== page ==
Long: Thank you Emily. And joining us now on Stats and Stories for our discussion of the aging population, the man who comes up with these ideas for our monthly topics, Miami University Statistics Department Chair John Bailer and our special guest Suzanne Kunkel. And Suzanne is the director of the Scripps Gerontology Center, which is well known, as Emily alluded to, for its research on making lives better for our seniors. I have to throw in a disclaimer here Suzanne, I have a vested interest in this as a Baby Boomer, but I do think it's a great topic, because a lot of people know we have this huge bubble of people who either are retiring, or have already retired, and what's going to happen? What does your research show us about that particular issue?

Suzanne Kunkel: Well, one of the incontrovertible facts that our research shows and the research of other scholars as well, is that our population is aging. Nothing is going to stop the rapid aging of our population, the unprecedented number of people who will cross that threshold of the magic age of 65, so the growth of the older population is very clear. What's interesting are all the other questions related to, why does that matter? What does that mean? What will life be like? What are the changes we need to make as individuals, as communities, as societies? How should families prepare? So population aging, individual aging is a reality and the other questions are all about, well what does that mean? What do we do?

Long: John Bailer…

John Bailer: Suzanne, quick question. You said that age sixty-five seems to be like that magic age for a lot of discussions of this. And as we talk more about people staying in the workforce longer and the workplace longer, why did 65 get this, almost magical cut-point value? And do you anticipate that changing in terms of our mindset and the future?

Kunkel: Very definitely. Sixty-five really became that magic age, partly because it was the eligibility age for retirement benefits, and in the days that we had mandatory retirement, it was the age at which you were expected to retire. It had everything to do with eligibility, but underneath that were some assumptions about 65 being a good marker for a significant accumulation of changes that maybe made us not as valuable in the workplace. All of that is up for grabs these days. In fact, there are people who talk about “65 is the new 55, or the new 45,” and that's because we're living longer, we're living healthier, we are more interested in a wide range of options, so 65 still remains that administrative marker for lots of things. There are some programs that you are eligible for when you're sixty. There are some issues, such as the nursing home issue, in which 65 is not the age we should be looking at, we should be looking at 85. So what is old? When are you old? Why does it matter? It's all up for grabs.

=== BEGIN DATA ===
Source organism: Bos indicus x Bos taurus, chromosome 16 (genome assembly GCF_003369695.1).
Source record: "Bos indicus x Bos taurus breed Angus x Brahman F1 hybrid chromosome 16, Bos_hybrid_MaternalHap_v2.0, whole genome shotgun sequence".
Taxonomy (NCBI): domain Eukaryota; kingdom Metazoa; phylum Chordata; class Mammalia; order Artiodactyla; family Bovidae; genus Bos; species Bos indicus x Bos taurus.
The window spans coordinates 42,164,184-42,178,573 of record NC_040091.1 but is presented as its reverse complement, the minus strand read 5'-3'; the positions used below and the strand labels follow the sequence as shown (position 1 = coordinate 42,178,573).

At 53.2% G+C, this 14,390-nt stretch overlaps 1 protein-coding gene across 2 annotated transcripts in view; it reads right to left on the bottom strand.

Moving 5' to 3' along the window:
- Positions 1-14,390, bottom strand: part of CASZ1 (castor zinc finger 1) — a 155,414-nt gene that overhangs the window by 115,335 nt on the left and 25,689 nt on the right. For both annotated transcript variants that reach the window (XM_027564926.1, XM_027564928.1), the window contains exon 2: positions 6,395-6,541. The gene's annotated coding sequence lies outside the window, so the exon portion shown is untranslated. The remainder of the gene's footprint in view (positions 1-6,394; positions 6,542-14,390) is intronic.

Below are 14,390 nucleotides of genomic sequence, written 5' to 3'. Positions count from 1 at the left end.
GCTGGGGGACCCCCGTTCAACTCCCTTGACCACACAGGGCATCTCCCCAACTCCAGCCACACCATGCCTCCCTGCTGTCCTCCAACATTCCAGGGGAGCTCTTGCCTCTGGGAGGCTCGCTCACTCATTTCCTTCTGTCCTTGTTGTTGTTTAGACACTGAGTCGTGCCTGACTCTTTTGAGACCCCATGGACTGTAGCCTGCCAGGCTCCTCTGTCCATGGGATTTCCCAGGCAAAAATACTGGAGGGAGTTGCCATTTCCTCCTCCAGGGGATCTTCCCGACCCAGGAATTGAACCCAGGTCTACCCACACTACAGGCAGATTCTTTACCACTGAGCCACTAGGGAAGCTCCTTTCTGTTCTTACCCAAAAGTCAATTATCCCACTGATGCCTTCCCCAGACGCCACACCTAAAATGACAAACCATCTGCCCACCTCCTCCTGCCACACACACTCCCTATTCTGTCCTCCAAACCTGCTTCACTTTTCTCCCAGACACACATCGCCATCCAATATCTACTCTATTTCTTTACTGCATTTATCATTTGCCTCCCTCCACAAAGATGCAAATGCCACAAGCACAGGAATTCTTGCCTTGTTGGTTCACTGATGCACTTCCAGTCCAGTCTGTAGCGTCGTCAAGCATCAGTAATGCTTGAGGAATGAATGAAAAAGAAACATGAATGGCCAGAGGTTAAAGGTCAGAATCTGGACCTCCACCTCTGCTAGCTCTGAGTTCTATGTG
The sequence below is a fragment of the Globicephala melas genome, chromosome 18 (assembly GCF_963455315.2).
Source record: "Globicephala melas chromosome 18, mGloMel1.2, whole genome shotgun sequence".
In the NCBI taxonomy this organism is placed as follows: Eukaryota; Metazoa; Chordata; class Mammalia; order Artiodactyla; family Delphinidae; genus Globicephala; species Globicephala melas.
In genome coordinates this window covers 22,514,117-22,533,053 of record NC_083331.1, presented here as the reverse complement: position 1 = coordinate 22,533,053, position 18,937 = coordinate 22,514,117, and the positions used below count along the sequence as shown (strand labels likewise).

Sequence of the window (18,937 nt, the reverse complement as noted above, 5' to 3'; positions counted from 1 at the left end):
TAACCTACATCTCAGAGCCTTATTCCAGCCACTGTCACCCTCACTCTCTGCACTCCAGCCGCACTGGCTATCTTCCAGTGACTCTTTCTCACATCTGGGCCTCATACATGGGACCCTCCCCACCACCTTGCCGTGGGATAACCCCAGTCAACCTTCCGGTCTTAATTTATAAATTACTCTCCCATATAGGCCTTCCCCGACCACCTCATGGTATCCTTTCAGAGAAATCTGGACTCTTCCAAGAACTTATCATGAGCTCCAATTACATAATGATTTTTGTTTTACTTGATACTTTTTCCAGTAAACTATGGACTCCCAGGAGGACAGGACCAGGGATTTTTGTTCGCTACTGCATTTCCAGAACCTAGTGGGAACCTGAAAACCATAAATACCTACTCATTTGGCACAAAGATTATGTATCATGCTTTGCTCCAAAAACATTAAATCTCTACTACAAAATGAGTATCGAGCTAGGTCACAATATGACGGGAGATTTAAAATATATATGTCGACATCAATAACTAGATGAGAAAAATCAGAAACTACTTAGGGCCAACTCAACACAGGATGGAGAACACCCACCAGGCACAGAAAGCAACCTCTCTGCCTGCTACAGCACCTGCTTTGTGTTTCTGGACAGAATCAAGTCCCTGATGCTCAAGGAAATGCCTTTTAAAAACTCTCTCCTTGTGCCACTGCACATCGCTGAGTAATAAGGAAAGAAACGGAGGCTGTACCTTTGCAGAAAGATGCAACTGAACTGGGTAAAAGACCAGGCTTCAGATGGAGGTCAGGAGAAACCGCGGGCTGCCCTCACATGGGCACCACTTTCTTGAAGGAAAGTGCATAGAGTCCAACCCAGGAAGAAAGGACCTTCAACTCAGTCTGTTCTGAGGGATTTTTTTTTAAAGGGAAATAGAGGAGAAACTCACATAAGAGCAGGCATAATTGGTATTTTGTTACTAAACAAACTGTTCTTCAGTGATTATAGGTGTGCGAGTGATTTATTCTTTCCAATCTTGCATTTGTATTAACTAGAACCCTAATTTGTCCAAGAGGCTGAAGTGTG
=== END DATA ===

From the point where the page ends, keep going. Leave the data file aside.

Bailer: I like the idea of this assertion that 65 is the new 55, given as I'm approaching this. I have a vested interest in how this is reinterpreted. As someone who is a demographer, I'd like you to tell us a little bit about what that means. I would think that when 65 was set, there was a certain expectancy of life in the population; there was a certain typical life span. And so when you think about when 65 was set as this magic cut-point, what was the expectancy of life at that time? And has that changed?

Kunkel: That's a great question, and before I answer that, I do want to say that one interesting thing that research has shown, and anecdotally we know when we ask people, “Well what is the cut-off for old?” We tend to say an age that is about 15 years older than we are. I'm 61, so for me, mid-seventies. But you're point about the marker for age being related to life expectancy is exactly where this idea that 65 is the new 45 or the new 50 comes from. The demographers that have worked on this idea of prospective longevity; they're looking at how long we can expect to live, and then looking backwards from that to come up with new markers for “when are you old?” It is related to how long we are expected to live. So 65 was old when it became established as that marker. Well, we used 65 for Social Security in the 1930s, and life expectancy wasn't much more than that, actually. So the expected length of life has a lot to do with when we think old age begins, or when we think we can afford to make programs eligible to older people.